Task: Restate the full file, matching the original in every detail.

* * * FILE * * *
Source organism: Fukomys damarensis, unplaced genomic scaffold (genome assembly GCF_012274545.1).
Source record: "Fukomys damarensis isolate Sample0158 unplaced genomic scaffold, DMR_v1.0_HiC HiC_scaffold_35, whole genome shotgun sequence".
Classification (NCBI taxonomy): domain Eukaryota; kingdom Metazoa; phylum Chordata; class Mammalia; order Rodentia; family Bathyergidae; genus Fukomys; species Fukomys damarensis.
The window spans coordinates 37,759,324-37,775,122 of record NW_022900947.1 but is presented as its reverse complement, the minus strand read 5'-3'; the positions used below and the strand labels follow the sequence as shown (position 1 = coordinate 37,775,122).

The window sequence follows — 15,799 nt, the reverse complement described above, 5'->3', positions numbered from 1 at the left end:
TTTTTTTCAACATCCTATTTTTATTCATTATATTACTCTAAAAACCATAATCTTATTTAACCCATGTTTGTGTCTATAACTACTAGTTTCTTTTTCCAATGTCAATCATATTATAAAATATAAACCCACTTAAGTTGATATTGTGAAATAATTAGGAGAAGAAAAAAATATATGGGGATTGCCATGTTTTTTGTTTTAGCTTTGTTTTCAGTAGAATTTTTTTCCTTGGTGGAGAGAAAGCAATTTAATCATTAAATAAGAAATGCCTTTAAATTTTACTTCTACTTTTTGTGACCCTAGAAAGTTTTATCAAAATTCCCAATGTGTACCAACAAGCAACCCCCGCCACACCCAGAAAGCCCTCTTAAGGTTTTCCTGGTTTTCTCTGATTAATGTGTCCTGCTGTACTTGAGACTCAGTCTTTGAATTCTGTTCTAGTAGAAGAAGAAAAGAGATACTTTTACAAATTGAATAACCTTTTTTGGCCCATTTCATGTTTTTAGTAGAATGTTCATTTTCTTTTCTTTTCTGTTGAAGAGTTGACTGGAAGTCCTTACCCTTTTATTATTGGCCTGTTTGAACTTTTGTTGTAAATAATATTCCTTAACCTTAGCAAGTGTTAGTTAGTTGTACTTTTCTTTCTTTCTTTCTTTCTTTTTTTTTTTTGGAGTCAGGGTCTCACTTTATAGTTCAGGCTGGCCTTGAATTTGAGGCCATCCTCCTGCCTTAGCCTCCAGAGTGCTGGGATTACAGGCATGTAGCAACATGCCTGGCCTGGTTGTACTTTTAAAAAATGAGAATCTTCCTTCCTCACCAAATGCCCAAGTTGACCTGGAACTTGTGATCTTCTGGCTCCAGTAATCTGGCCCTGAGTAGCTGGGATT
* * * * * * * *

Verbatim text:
Source organism: Fukomys damarensis, unplaced genomic scaffold (genome assembly GCF_012274545.1).
Source record: "Fukomys damarensis isolate Sample0158 unplaced genomic scaffold, DMR_v1.0_HiC HiC_scaffold_35, whole genome shotgun sequence".
Classification (NCBI taxonomy): domain Eukaryota; kingdom Metazoa; phylum Chordata; class Mammalia; order Rodentia; family Bathyergidae; genus Fukomys; species Fukomys damarensis.
The window spans coordinates 37,759,324-37,775,122 of record NW_022900947.1 but is presented as its reverse complement, the minus strand read 5'-3'; the positions used below and the strand labels follow the sequence as shown (position 1 = coordinate 37,775,122).

The window sequence follows — 15,799 nt, the reverse complement described above, 5'->3', positions numbered from 1 at the left end:
TTTTTTTCAACATCCTATTTTTATTCATTATATTACTCTAAAAACCATAATCTTATTTAACCCATGTTTGTGTCTATAACTACTAGTTTCTTTTTCCAATGTCAATCATATTATAAAATATAAACCCACTTAAGTTGATATTGTGAAATAATTAGGAGAAGAAAAAAATATATGGGGATTGCCATGTTTTTTGTTTTAGCTTTGTTTTCAGTAGAATTTTTTTCCTTGGTGGAGAGAAAGCAATTTAATCATTAAATAAGAAATGCCTTTAAATTTTACTTCTACTTTTTGTGACCCTAGAAAGTTTTATCAAAATTCCCAATGTGTACCAACAAGCAACCCCCGCCACACCCAGAAAGCCCTCTTAAGGTTTTCCTGGTTTTCTCTGATTAATGTGTCCTGCTGTACTTGAGACTCAGTCTTTGAATTCTGTTCTAGTAGAAGAAGAAAAGAGATACTTTTACAAATTGAATAACCTTTTTTGGCCCATTTCATGTTTTTAGTAGAATGTTCATTTTCTTTTCTTTTCTGTTGAAGAGTTGACTGGAAGTCCTTACCCTTTTATTATTGGCCTGTTTGAACTTTTGTTGTAAATAATATTCCTTAACCTTAGCAAGTGTTAGTTAGTTGTACTTTTCTTTCTTTCTTTCTTTCTTTTTTTTTTTTGGAGTCAGGGTCTCACTTTATAGTTCAGGCTGGCCTTGAATTTGAGGCCATCCTCCTGCCTTAGCCTCCAGAGTGCTGGGATTACAGGCATGTAGCAACATGCCTGGCCTGGTTGTACTTTTAAAAAATGAGAATCTTCCTTCCTCACCAAATGCCCAAGTTGACCTGGAACTTGTGATCTTCTGGCTCCAGTAATCTGGCCCTGAGTAGCTGGGATT